A Dallas nonprofit has just hit a major milestone in its efforts to restore a long-defunct theater.
Forest Forward announced that some major gifts over the past year helped move the needle past the halfway mark of its $75.215 million campaign goal, The Dallas Morning News reported. These funds will be used to expand and restore the Forest Theater in South Dallas.
The organization received $4 million of taxpayer money from the U.S. Department of Housing and Urban Development, $1 million each from the Constantin Foundation and the Rainwater Charitable Foundation, $5 million from Communities Foundation of Texas, $500,000 from an anonymous donor, and other various donations.
Reaching this financial milestone ensures that the reconstruction work can begin this year. Project organizers are planning for the theater’s grand re-opening next December to coincide with the building’s 75th anniversary, per the DMN.
The Forest Theater, located at 1918 Martin Luther King Jr. Blvd., was originally opened in 1949 to serve middle-class white patrons in the area. However, the theater’s patronage shifted as more African-American families began moving into the neighborhood, and it became known as the “Colored” Forest Theater, according to the Preservation Dallas website.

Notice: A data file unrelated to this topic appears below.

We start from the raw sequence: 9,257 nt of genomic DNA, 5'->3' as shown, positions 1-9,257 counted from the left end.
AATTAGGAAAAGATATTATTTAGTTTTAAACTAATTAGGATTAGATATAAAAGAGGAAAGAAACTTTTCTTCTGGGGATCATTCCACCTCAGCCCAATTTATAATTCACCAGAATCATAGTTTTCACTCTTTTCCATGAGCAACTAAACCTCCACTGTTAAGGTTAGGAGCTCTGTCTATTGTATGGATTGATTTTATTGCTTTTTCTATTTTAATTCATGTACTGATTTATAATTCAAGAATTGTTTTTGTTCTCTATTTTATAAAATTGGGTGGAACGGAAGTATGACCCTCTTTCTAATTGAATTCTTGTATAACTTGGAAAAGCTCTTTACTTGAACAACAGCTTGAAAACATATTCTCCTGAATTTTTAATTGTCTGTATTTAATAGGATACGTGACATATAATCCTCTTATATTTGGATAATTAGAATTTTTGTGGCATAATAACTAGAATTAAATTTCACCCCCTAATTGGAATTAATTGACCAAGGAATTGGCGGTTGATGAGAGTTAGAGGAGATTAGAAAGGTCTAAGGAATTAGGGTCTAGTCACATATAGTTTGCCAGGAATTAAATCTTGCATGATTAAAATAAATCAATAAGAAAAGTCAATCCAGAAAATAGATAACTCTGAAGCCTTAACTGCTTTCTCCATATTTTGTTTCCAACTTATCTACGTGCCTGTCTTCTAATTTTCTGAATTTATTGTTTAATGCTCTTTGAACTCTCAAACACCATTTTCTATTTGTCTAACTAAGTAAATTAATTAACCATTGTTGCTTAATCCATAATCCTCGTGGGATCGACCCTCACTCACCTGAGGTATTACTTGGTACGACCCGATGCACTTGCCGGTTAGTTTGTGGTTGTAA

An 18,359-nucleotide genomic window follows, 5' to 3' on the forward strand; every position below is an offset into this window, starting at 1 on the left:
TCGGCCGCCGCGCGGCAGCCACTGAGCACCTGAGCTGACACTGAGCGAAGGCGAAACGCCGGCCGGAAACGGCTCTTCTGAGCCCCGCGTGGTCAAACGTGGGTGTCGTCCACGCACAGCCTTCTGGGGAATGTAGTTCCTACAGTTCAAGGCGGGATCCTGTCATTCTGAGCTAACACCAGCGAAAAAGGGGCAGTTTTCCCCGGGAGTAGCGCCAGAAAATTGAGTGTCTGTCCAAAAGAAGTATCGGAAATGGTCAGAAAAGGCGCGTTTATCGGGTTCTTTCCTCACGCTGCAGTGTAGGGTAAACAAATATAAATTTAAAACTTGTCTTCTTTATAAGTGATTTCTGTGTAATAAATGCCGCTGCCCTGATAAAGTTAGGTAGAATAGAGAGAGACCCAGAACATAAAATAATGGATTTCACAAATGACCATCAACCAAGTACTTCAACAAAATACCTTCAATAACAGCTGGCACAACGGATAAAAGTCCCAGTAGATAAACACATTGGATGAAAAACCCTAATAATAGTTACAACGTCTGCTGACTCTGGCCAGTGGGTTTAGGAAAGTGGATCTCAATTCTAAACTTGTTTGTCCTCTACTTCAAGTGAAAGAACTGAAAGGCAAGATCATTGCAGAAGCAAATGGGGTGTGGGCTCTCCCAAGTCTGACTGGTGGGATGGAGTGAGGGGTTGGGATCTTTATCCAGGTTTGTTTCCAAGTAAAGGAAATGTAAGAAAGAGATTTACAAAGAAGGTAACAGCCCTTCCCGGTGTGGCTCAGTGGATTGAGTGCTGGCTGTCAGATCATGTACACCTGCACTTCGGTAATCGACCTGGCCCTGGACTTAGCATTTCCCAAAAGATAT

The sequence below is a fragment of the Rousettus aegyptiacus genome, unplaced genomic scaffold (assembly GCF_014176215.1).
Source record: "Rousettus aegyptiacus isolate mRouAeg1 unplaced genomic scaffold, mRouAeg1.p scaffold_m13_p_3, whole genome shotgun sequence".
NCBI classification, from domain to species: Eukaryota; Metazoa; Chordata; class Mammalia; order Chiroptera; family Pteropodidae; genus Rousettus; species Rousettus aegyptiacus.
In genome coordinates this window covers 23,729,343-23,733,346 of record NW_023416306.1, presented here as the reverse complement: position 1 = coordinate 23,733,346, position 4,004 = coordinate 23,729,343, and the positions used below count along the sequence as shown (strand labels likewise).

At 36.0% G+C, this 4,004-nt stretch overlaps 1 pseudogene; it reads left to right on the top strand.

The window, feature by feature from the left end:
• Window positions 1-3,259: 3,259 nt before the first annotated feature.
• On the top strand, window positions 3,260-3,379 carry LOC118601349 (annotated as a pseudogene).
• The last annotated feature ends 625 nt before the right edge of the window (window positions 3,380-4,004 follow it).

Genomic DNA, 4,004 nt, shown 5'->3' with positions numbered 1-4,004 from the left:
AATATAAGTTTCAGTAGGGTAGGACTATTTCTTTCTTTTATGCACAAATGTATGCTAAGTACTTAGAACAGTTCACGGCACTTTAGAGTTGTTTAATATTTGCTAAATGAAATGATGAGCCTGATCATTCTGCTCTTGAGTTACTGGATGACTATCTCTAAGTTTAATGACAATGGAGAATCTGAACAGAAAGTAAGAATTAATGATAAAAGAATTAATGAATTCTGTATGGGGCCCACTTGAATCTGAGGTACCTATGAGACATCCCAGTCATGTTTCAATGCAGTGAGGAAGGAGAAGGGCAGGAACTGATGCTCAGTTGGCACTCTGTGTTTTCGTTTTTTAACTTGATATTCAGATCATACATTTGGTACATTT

The theater eventually closed in 1965 due to decreasing demand for tickets.
Forest Forward is a nonprofit established with the purpose of revitalizing the Forest Theater. The organization took ownership of the building in 2017 and has since undertaken efforts to restore it to its former glory.
However, the organization’s goal includes more than just refurbishing a building. It aims to reinvigorate the South Dallas area as a whole.
“With this infusion of funding, Forest Forward is strongly positioned as a catalyst for sustainable community and economic development in sunny South Dallas,” said Elizabeth Wattley, CEO of Forest Forward, in a press release. “Our strategy is focused on holistic and inclusive revitalization including arts education, cradle-to-college support, building of mixed-income housing, and the restoration of the historic Forest Theater.”
“The transformational infusion of $75.215 million into the heart of zip code 75215 will ignite healthy neighborhood revitalization and create a new vibrant core for the City of Dallas,” Forest Forward stated on its website.
“It’s about the investment in the community, and the way [Wattley] and her team have gone about it, really centering the community in the middle of it,” said Wende Burton, Forest Forward’s chief philanthropy officer, according to D Magazine. “It’s not being done just for a place, but for the people who live in the place,” she continued.
Forest Forward’s restoration plans for the site include a performance hall that can seat 1,000 people, a studio theater, and a 13,000-square-foot arts education center, D Magazine reported.